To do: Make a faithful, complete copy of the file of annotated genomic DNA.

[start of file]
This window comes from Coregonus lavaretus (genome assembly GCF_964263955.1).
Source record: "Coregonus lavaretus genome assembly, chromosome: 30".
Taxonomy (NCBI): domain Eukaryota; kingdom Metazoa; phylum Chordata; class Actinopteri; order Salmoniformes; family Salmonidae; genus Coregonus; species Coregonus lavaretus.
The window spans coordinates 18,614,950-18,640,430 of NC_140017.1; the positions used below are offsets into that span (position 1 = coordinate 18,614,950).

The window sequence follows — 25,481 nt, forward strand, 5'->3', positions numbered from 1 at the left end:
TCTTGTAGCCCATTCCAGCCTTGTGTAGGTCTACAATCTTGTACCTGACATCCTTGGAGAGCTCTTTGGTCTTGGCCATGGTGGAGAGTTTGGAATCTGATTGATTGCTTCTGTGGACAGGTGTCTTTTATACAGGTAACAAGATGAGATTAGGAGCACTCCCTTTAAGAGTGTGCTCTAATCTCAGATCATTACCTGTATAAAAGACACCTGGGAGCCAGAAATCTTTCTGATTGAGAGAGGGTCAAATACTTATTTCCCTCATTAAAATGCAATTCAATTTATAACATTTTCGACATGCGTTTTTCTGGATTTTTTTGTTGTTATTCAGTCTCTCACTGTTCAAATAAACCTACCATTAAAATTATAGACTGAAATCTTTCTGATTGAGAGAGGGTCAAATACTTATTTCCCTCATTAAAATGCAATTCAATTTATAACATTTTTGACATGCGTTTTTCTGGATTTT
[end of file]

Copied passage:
This window comes from Coregonus lavaretus (genome assembly GCF_964263955.1).
Source record: "Coregonus lavaretus genome assembly, chromosome: 30".
Taxonomy (NCBI): domain Eukaryota; kingdom Metazoa; phylum Chordata; class Actinopteri; order Salmoniformes; family Salmonidae; genus Coregonus; species Coregonus lavaretus.
The window spans coordinates 18,614,950-18,640,430 of NC_140017.1; the positions used below are offsets into that span (position 1 = coordinate 18,614,950).

The window sequence follows — 25,481 nt, forward strand, 5'->3', positions numbered from 1 at the left end:
TCTTGTAGCCCATTCCAGCCTTGTGTAGGTCTACAATCTTGTACCTGACATCCTTGGAGAGCTCTTTGGTCTTGGCCATGGTGGAGAGTTTGGAATCTGATTGATTGCTTCTGTGGACAGGTGTCTTTTATACAGGTAACAAGATGAGATTAGGAGCACTCCCTTTAAGAGTGTGCTCTAATCTCAGATCATTACCTGTATAAAAGACACCTGGGAGCCAGAAATCTTTCTGATTGAGAGAGGGTCAAATACTTATTTCCCTCATTAAAATGCAATTCAATTTATAACATTTTCGACATGCGTTTTTCTGGATTTTTTTGTTGTTATTCAGTCTCTCACTGTTCAAATAAACCTACCATTAAAATTATAGACTGAAATCTTTCTGATTGAGAGAGGGTCAAATACTTATTTCCCTCATTAAAATGCAATTCAATTTATAACATTTTTGACATGCGTTTTTCTGGATTTT